Slide 70: TWO PLAN APPROACH ALSO KNOW AS CASH BALANCE PLAN  Adopt a Maximum Defined Benefit Pension Plan (Plan I)  Plus, adopt a Defined Contribution Plan (Plan II) • Profit Sharing Plan feature • 401(K) Plan feature  6% Profit Sharing (inclusive of Non-elective 3% Safe Harbor)
Slide 71: TWO PLAN APPROACH (Cash Balance Plan) ABC Company Retirement Plan ABC Company Plan I Defined Benefit Plan If eliminate employee #6 then the contribution of $29,347.42 is gone reducing the total contribution to $195,893 and increasing the % of Budget to the Owner to 75.04%. If further eliminate employee #4 then the contributions of $29,347.42 and $20,511.11 are gone reducing the total contribution to $175,382.70 and increasing the % of Budget to the Owner to 83.82%
Slide 72: TWO PLAN APPROACH Cash Balance Defined Contribution ABC Company Retirement Plan ABC Company Plan II Safe Harbor 401(k) with 3% Non-Elective Contribution Formula Plus 3% Pay Based Profit Sharing Allocation
Slide 73: TWO PLAN APPROACH (Cash Balance Plan) ABC Company Retirement Plan ABC Company Defined Benefit Pension Plan and Defined Contribution Plan Consisting of Safe Harbor 401(k) with 3% Non-elective Contribution Formula Plus 3% Pay Based Profit Sharing Allocation
Slide 74: 2010 Retirement Plan Limits IRA and Roth IRA Contributions Under age 50 Age 50 and over Phaseout for Deducting IRA Contribution (qualified plan participant) Joint Single or head of household Spousal IRA Phaseout of Roth Contribution Check $89,000-$109,000 AGI $56,000-$66,000 AGI $167,000-$177,000 AGI Income Subject to Social Security Tax $5,500 $6,500 401(k), 403(b), 457 50 & over *On 401(k) contributions this amount may need to be reduced if the employee is highly compensated based on the annual testing limit. A highly compensated employee is defined as: - 5% owner (including spouse, children, grandchildren, parents, etc.) - Employee with compensation > $110,000 in the 2009 plan year $106,800 $16,500* $22,000* Limit on additions to defined contributions plans $167,000-$177,000 MAGI $105,000-$120,000 MAGI $0-$10,000 MAGI Annual benefit limit on defined benefit plan Highly compensated employee makes Annual compensation taken into account for qualified plans $49,000 $195,000 $110,000 $245,000 Joint Single Filing separately No Roth conversions if MAGI exceeds $100,000 or if married, filing separately MAGI does not include MRD’s *Limitation expires in 2010 Employer’s Deductible Defined Contribution Limit Up to 25% of total employee compensation Specializing in Retirement Plans, Employee Benefit Programs, Personal Planning and Investments Corporate Office 4801 W. 110th Street, Ste. 200 Overland Park, KS 66211 Ph: 913-648-5526 Fax: 913-648-6798 www.taxfavoredbenefits.com $49,000/Individual
Slide 75: Questions and Factors to Consider  Do you know when you can afford to retire?   Do you expect to be financially comfortable during retirement?  Only 42% of workers report they have tried to calculate how much money they will need to have by the time they retire so they can live comfortably (Congressional Research Service). “Workers who invested in a broadly diversified plan with an appropriate mix of funds would see their plans’ average annual returns increase to 10.7% from 7.5%” (Wall Street Journal). 89% of employees want their employer to make personal financial planning advice available (CIGNA Retirement Services Study). An ING Survey recently revealed that more than 75% would take advantage of retirement planning advice if their employer offered it. 79% of 401(k) participants made no trades within their retirement account over a 2 year period of time (Wharton School)  Do you have an investment plan?  Are you confident that you are on track for a comfortable retirement?   Do you have someone qualified who you can rely on to provide financial management and investment advice for your retirement account? Do you have the time to monitor the performance of every investment option in your retirement plan?   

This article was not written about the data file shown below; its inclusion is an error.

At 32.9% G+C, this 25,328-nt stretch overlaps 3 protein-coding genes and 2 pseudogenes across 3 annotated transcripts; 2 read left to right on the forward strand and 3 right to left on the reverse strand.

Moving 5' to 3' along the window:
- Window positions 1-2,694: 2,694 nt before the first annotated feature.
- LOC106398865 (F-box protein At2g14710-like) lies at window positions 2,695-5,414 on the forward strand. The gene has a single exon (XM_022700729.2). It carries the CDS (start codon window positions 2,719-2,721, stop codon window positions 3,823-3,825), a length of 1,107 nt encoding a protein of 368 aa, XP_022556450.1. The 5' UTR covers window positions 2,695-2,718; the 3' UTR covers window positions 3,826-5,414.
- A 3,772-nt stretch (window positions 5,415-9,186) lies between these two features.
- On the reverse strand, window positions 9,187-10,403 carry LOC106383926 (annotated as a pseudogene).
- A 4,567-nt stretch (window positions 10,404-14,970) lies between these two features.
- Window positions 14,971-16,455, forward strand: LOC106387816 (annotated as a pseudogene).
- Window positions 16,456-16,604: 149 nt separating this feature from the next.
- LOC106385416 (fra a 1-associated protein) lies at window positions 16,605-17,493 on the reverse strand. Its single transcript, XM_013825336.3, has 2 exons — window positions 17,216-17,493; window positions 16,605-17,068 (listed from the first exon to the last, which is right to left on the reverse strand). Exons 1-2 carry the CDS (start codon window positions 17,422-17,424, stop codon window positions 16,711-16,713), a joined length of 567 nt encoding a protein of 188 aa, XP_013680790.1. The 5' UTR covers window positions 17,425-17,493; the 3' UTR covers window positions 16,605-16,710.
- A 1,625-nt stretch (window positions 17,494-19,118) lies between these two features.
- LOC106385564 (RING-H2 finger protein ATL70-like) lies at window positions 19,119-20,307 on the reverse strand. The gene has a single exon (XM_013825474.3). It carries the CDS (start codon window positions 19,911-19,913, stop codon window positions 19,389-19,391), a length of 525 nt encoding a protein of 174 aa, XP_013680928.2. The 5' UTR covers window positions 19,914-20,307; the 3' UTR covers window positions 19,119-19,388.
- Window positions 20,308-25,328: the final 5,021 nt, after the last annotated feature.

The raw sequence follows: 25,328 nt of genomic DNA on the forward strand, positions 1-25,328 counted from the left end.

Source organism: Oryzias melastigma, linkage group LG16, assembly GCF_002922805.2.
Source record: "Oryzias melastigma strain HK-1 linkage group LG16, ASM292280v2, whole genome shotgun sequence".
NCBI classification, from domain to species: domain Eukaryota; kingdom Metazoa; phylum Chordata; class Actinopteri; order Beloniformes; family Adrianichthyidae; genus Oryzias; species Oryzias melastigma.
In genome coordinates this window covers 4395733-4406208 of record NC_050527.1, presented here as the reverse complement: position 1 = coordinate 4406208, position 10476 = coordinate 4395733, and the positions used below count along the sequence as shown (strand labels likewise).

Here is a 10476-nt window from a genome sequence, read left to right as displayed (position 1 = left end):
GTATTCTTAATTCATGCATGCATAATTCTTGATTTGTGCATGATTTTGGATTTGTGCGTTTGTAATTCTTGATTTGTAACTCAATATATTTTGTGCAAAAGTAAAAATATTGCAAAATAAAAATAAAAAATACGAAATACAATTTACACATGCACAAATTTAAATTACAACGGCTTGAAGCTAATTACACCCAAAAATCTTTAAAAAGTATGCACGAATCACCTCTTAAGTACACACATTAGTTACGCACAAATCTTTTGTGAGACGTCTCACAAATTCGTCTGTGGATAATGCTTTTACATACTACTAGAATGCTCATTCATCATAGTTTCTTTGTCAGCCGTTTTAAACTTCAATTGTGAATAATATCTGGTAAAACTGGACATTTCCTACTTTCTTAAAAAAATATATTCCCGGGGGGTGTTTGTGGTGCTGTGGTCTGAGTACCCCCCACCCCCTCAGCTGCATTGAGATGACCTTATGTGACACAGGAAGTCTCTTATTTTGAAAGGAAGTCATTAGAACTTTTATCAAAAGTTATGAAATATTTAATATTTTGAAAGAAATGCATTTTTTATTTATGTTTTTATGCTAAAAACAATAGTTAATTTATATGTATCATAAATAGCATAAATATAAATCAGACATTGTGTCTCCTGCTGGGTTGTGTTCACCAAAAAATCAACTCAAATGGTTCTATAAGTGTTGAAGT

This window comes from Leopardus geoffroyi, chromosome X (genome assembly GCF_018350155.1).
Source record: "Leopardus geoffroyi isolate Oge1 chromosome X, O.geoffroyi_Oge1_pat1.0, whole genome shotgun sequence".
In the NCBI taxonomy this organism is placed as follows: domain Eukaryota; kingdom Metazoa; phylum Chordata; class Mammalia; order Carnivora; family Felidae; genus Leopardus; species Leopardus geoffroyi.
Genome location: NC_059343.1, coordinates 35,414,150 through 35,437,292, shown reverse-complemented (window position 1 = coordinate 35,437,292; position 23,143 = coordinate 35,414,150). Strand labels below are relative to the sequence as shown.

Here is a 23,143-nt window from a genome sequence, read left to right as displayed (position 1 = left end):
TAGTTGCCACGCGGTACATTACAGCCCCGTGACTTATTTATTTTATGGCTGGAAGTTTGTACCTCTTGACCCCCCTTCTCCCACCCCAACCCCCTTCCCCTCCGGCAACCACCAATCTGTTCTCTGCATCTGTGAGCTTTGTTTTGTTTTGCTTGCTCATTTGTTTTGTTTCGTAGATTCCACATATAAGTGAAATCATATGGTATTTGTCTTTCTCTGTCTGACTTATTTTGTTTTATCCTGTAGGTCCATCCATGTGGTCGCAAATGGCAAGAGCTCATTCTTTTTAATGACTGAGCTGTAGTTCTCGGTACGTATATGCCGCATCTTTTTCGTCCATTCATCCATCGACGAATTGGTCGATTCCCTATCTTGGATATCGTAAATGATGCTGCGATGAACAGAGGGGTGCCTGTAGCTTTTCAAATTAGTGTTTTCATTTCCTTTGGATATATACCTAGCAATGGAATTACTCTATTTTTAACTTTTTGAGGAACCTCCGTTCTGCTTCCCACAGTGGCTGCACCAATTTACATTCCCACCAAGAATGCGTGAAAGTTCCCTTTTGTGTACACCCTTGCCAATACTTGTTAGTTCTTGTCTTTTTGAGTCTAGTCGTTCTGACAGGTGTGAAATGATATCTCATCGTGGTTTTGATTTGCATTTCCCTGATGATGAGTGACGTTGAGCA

Slide 76: Bon Voyage — Investing in Retirement Plans   Investing for retirement is like boarding an ocean liner for a long trip. No one reasonably expects the seas to remain calm for the entire voyage. When storms do threaten, the worst thing a person can do is jump ship. The best approach is to stay calm and keep moving toward the ultimate goal. Like nervous ship passengers, novice investors respond best to open discussions about how they can minimize damage, should markets turn turbulent, rather than scare tactics. It should be pointed out that participants have several "life boats" to weather a market storm. First, they have very long time horizons. Investors with a decade or more left before retirement can afford to ignore the day-to-day ups and downs in share prices. Questions? Contact Tim Gaigals at 800-683-3440. tim@taxfavoredbenefits.com 